On Wholeness

This topic has been showing up for me in my life, and in the lives of those I love, repeatedly these past few weeks.

Wholeness.

What does this mean?

How do we embody it?

How do we act on it with conviction?

So few of us act in wholeness - that’s what I’m starting to realize more and more. So many of us are waiting to be whole, waiting for the thing that’s going to swoop into our life and show us that we’re worthy of existing.

We all experience something(s), usually at a very young age, that we take on to mean that we aren’t good enough. And that shit keeps showing up everywhere we go, in all of our conflicts and challenges, until we’re brave enough to decide to look it in the eye. Most people never get there because it just seems too damn scary to confront our darkness; we’re afraid we’ll never climb out.

This isn’t a judgment. I waited on my body to be my wholeness for years. I believed I was fundamentally flawed, that my personality was nothing to be excited about, that no one would actually love me for who I am and therefore my body needed to be the one thing that made me worthy and likeable, or at the very least get people to envy me. More on that bullshit here.

So I “worked on” my body for years. I “fixed” my diet over and over and over again, spent countless hours in the gym and even more researching “clean” recipes and pinching at my stomach in the mirror, cursing myself for not being thinner and therefore (in my eyes), better.

Once I was thin enough, people would finally like me. I wouldn’t have to try so hard.

Once I was muscular in all the “right” places, everyone would see how disciplined and together I was. And they would be so impressed with me.

Once I had the perfect diet and stopped craving sugar, I would be the ethereal spiritual being that I was “supposed” to be at all times.

Once I get “there”, I’ll finally be whole. I’ll finally be happy. I’ll finally be worthy of love.

This is called destination addiction: believing that your happiness is in the next job, partner, or experience.

But that’s never the case. I, more than once, got my body to a remarkably fit place and was still miserably unhappy. I still hated my body and thought there was more work to be done. This is how your mind works when you believe that you’re flawed at the core; no amount of improvement is ever enough because you were never enough to begin with.

When you believe that you are the problem, you’re gonna end up disappointed 100% of the time. You carry yourself with you wherever you go. Into every new relationship, every new job, every diet.

Relationships - romantic and platonic - have been on my mind a lot recently. Why do we behave the way that we do in relationships? Why do people feel the need to test their partner? Why do so many people seek out conflict in relationships instead of just getting out of the way and letting it be good? Do relationships work more based on romantic chemistry or because the individuals themselves are emotionally intelligent and self-aware?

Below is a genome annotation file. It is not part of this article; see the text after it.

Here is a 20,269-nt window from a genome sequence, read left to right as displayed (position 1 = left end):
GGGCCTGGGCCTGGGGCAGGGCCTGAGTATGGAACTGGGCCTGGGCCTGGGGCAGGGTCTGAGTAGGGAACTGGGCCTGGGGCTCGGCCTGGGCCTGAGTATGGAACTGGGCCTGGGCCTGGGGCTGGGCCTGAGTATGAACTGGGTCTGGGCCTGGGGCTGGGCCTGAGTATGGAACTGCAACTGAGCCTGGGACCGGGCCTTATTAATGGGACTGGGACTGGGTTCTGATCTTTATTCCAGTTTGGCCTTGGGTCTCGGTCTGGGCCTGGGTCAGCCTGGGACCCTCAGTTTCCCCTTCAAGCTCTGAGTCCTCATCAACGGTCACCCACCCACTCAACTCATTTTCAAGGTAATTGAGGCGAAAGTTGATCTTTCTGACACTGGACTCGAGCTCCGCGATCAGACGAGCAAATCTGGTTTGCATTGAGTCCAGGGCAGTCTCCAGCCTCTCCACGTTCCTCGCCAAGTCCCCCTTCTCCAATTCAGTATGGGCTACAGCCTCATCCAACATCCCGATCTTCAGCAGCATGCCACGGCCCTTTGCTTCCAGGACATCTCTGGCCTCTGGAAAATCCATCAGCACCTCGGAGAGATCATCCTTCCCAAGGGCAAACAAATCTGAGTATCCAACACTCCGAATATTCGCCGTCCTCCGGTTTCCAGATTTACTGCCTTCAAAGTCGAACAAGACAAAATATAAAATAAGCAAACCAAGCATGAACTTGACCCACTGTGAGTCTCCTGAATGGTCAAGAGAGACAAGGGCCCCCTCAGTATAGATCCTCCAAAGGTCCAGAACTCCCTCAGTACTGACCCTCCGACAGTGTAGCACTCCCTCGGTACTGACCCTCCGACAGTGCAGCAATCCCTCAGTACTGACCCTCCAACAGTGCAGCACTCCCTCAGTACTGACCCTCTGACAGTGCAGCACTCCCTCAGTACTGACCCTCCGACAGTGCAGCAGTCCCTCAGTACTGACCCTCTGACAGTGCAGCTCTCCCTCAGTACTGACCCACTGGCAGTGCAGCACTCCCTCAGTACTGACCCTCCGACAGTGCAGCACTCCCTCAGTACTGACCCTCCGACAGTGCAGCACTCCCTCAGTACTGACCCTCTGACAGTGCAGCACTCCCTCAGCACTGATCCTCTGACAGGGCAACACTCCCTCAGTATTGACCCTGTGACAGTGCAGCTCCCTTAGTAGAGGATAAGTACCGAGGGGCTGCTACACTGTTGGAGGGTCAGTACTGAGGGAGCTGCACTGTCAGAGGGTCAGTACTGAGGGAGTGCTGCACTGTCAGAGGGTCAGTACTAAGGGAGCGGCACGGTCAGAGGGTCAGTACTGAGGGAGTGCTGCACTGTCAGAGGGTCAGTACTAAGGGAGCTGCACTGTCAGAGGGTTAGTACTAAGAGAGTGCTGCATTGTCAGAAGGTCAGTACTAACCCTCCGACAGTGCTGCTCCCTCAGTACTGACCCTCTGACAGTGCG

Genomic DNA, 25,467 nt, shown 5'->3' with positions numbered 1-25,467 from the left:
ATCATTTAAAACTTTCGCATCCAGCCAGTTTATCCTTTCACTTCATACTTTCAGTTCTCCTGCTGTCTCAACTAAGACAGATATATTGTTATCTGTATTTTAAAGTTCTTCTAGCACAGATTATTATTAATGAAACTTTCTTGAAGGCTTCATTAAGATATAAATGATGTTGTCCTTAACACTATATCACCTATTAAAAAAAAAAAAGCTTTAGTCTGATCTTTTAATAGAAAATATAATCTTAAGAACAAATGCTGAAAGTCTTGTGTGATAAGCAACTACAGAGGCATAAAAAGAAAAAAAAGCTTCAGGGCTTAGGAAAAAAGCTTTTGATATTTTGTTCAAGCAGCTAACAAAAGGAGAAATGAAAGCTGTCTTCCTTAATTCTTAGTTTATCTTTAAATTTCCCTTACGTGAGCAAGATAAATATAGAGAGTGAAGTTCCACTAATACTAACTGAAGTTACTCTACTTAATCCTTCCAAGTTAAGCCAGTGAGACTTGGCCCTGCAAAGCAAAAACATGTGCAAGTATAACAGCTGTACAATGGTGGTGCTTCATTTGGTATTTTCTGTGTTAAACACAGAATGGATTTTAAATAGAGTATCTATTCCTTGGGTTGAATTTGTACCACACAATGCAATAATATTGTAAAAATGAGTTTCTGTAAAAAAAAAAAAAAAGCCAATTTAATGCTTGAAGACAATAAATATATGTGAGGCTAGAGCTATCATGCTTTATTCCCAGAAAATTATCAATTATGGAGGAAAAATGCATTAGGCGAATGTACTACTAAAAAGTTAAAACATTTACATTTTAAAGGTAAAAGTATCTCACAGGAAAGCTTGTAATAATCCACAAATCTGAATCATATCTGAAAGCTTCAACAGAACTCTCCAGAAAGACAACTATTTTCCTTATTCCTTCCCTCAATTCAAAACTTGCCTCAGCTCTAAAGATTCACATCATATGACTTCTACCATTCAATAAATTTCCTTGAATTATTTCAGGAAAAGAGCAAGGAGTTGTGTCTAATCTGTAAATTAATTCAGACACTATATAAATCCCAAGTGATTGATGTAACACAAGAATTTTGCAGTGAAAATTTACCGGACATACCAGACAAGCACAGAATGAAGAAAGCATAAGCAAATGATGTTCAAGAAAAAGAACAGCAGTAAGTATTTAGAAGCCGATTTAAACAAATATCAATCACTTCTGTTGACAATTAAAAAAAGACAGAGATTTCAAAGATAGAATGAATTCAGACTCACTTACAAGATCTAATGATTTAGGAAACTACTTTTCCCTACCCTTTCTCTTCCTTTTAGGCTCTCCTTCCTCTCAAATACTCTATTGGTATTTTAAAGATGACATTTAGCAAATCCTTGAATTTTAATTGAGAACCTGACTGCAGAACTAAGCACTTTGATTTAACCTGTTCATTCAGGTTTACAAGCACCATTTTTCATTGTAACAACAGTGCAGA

Relationships, maybe more than any other aspect of our lives, bring up a lot of shit for each of us. We’re asked to get vulnerable, raw, and real with another person who has the power and potential to crush us completely. Sometimes we want to see them do it just so we can prove to ourselves that we are the unwhole, flawed human that we’ve trained ourselves to believe we are. So we can have the comfort and satisfaction of never having to try, or change, or embrace our darkness. So we can push another person to do the dirty work for us in putting our darkness on the table and say, “See? Here it is. Here’s the darkness. Is this what you wanted?” It’s much easier to make another person show us why we’re flawed than it is to admit it on our own. Most people make someone else dig the darkness up, and then we shove it back down with a new relationship, endlessly seeking the light in another person that we so desperately want within ourselves.

What if, instead, we looked that darkness straight in the face and said, “I see you. I love you. But you are not all of me.”

What if you believed to your core that you were totally whole and full of light - right now?

That no amount of external validation would ever truly serve you internally?

I’ll tell you what happens- you take your power back.

You decide what you deserve. You choose what kind of love feels good and when to back away or ask for more, fearlessly. You are allowed to feel good just because, and that is all the reason that any of us needs. You never have to be afraid of losing, because you know that you are powerful enough to choose your way back to a better place.

No more chasing after people, places, or things because you think that the light exists in them.

You know that it exists in you.

You get to know, in faith, that every person, job, amount of money, or opportunity that you don’t get is making way for something better, if you’ll let it in.

And you know all of this simply because you are whole. And you deserve goodness. Like all humans.

This all begins with a choice to start doing your work. It is not usually easy but it is always beautiful.

And a major part in all this is self-responsibility. Taking responsibility for your shit, for your happiness, and choosing to be badass enough to not be afraid of just trying it out. But it does all begin with a choice.

A choice to start believing the truth:

 

You are enough.

You are good.

You are whole.